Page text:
Hardly the largest stage in rock for that matter (Debaser), barely enough room for any camera man on stage and thus why the 'not-so-mobile' set view from stage right at level with Robban Bäck (drums). No worries as you obviously get the usual stage upfront views and it's all been nicely filmed and cut by BollMedBen Film AB. It's the overall feeling of watching the old boot, only with the sound and visual quality of the rather modern day production of course. Speaking of lack of room and space. You can barely spot Robert Säll (keyboards/guitar) during the gig as he's mostly hidden away in the dark and stage left (from the audience point of view) ...And it's probably for the best considering the hairdo. Clearly not the 'work of art' (relax people, only kidding!).

We all know JSS as the confident front man/singer and it's no surprise to find the pipes in good shape and form on the WET as well as Talisman material (I'll Be Waiting, Mysterious). Mårtensson is the real surprise as he provide wicked harmonies, guitar work, and the very confident version of "Bleed & Scream". The drums could perhaps do with the extra beef and boost, but the DVD will give excellent value for the bob if you're into wet.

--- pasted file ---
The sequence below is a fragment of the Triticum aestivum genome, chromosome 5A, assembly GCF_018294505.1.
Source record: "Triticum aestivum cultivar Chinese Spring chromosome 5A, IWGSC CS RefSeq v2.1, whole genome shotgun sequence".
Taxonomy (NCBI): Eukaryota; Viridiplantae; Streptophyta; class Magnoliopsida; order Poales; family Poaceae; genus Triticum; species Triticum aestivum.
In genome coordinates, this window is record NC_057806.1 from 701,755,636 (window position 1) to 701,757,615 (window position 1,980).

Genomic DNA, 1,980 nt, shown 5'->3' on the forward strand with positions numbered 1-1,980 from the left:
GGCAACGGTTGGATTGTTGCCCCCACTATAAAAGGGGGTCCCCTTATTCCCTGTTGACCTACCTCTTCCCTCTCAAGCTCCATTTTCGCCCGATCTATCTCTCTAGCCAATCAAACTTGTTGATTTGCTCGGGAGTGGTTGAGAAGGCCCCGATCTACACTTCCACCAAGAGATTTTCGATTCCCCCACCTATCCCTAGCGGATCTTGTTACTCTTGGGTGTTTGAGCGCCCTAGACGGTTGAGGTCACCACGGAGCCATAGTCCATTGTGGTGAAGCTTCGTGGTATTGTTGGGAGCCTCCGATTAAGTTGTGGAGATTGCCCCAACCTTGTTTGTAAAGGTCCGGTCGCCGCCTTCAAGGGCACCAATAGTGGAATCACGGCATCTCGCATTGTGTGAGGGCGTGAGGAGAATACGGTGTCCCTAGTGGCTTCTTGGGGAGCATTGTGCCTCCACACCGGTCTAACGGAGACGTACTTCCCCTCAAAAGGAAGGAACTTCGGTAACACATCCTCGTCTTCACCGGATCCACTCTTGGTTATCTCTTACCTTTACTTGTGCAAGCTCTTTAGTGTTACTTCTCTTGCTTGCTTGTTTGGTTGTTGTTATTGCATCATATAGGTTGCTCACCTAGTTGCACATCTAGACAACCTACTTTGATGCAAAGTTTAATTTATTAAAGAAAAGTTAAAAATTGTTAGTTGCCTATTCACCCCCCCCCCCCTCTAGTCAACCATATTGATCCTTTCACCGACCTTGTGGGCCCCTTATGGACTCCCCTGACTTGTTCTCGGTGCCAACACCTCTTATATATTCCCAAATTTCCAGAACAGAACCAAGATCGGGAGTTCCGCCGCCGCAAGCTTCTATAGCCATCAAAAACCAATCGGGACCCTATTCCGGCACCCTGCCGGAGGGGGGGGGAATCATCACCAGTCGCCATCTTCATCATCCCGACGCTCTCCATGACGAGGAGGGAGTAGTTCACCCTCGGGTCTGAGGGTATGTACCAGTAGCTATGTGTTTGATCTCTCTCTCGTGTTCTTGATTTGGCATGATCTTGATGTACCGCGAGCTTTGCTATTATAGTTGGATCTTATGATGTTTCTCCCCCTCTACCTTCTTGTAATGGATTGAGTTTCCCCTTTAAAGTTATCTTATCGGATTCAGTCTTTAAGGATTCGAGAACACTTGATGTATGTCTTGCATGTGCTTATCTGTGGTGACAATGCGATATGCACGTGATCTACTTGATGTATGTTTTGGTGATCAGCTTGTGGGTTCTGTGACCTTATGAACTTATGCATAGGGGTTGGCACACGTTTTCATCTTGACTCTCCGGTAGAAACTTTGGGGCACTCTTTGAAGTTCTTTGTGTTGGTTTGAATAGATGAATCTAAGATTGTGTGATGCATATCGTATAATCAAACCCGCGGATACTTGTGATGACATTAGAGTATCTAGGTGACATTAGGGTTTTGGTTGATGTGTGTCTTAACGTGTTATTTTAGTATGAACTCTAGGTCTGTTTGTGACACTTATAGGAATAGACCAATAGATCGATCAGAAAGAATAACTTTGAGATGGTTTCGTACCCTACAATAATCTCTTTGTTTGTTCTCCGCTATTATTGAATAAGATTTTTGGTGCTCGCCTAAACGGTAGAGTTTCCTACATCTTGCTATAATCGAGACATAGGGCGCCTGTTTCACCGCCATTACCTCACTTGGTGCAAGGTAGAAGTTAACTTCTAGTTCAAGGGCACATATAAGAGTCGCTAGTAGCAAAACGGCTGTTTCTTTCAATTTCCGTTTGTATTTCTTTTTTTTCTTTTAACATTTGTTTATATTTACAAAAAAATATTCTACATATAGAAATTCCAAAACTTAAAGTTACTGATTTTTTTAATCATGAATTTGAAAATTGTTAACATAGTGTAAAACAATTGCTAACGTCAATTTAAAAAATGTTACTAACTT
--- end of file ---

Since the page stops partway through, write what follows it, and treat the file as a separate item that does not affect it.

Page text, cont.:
Monday, February 24, 2014

HOUSE OF LORDS: "Precious Metal"

Rating: RRR
Label: Frontiers 2014
Review by: Urban "Wally" Wallstrom

Precious few are aware of the Metal in the House Of The Lords? To be honest. Most folks would simply just put them in the category of fluffy pomp and rock. I do not fully agree with the label press-release which speak of a return to the roots of the band's sound and majestic atmospheres. There's hardly any sweeping overblown keyboards ála Giuffria to be found on this platter and the material is more in the vein of eighties 'Melodic Metal' rather than 'Melodic Rock'.

Nitpicking? Sure. But, the title is indeed 'Precious Metal'. Thus why it's extra confusing as you hear the title track. It's the great ultra soft ballad with the special nod to the 70s, classical guitar and medieval influences. The opener of "Battle" has the fun pomp verse and pre-chorus only to be ever so slightly let down by the rather blunt metal war-cry and repetition of the words 'Into Battle'. Tracks like "I'm Breaking Free" and "Raw", goes along the lines of hair-metal in the style of RATT, but not like their best moments. "Enemy Mine", stand with one feet in J-Pop and the other in schlock. It's one of those songs written by Eric Lidbom and let's just say that I do not enjoy the factory made music. Kudos to Mrs. Lords aka Robin Beck for stunning backup vocals though.